Friday, October 31, 2014
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Calculator: Keep Your Checkbook Up-to-Date



Sooner or later, anyone having a share draft/checking account learns that an essential part of managing a checkbook is balancing it. This is an easy task if kept up-to-date, but a nightmare if not. For some people, the nightmare compounds itself to the point that they either stop writing checks to allow the account to somehow rectify itself, or they close the account and start over with a new one.

If you've never bounced a check or had a mistake in your checkbook, consider yourself fortunate. Most people who bounce checks believe they have more money in their accounts than they actually do because they've made errors in their checkbook registers. Common problems include addition and subtraction errors and forgotten items, such as ATM (automated teller machine) withdrawals or fees, debit card transactions, or automatic payments. Your credit union may offer the convenience of an overdraft protection program where your savings or money market account covers insufficient funds in your share draft account.

Balanced checkbook benefits

Balancing your checking account is important for many reasons:

  • Managing your money,


  • Keeping tabs on your cash flow,


  • Determining which checks are outstanding,


  • Avoiding overdraft and nonsufficient funds fees,


  • Avoiding embarrassment of bounced checks,


  • Knowing how much money is in your account,


  • Protecting your credit,


  • Ensuring that your checkbook balance agrees with that of your financial institution, and


  • Verifying that your financial institution has made no mistakes.

How to balance your account

Your first goal should be to maintain accurate records. Write down everything you do with your account. Keep every deposit slip and ATM and debit card transaction receipt, and accurately record the dollar amount and the date of transactions in your checkbook register. You never know when you may have to refer to one of these receipts.

Review your checkbook register at least once a week.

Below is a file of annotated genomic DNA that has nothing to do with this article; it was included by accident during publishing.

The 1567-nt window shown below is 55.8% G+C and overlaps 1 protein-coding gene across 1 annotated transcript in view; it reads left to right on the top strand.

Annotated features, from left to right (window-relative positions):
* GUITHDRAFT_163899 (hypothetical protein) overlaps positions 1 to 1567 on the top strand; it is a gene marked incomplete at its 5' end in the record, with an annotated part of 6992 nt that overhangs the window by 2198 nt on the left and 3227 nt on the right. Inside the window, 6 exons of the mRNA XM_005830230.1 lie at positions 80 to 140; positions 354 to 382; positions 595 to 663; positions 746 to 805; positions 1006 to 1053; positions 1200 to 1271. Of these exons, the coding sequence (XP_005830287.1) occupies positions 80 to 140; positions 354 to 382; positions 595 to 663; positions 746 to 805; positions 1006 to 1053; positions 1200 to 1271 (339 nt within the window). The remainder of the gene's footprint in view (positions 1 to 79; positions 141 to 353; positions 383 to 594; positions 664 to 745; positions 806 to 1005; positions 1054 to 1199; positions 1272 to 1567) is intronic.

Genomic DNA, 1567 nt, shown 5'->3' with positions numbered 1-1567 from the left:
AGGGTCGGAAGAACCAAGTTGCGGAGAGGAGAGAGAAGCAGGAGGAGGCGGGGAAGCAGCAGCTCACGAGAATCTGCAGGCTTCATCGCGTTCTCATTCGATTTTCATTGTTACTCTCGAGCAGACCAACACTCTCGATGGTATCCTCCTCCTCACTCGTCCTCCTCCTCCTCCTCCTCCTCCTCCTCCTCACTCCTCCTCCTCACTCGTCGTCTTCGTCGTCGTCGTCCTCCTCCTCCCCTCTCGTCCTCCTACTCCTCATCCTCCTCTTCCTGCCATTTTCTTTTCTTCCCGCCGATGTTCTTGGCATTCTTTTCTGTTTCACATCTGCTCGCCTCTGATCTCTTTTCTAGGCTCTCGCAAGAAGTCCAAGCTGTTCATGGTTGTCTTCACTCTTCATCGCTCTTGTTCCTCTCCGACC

Your second goal should be to reconcile your checkbook as soon as possible after receiving your monthly statement. Once you've mastered the following steps, you should be able to balance your account each month within 30 minutes to 45 minutes.

1. Find a comfortable place where you can spread out your materials and work without interruptions.

2. Collect your current statement; last month's statement; ATM, debit card, and deposit receipts; your checkbook and register; a tablet, pencil, and pen; and calculator.

3. Compare your statement with your check register to see whether all of the checks you've written have cleared your account. Place a check mark in your register beside each check that appears on the statement as having cleared.

Enter the name of the payee and the amount of the check in your register before you write a check.

4. Organize ATM and debit transaction receipts in order by date and compare them with your register. Place a check mark in your register beside every ATM withdrawal and debit transaction that matches those listed on your statement.

5. Repeat this procedure for every deposit.

6. On the back of your statement is a work sheet for calculating your checking account balance. If your credit union doesn't print this work sheet on the back of your statement, use a blank sheet of paper.

At the top of the page, write the balance shown on the front of your current statement. Keep in mind at this point that your statement probably isn't as up-to-date as your checkbook register. It might not show more recent deposits or withdrawals.

7. Add any deposits you've made that aren't listed on your statement. These are "outstanding deposits."

8. List the number and amount of any "outstanding checks"—those that have not cleared your account. Also include recent ATM or debit transactions not shown on your statement.

9. Add these uncleared checks and transactions and subtract the total from the sum in step seven above. This new balance should agree with the balance in your checkbook.

Sample work sheet

Outstanding Drafts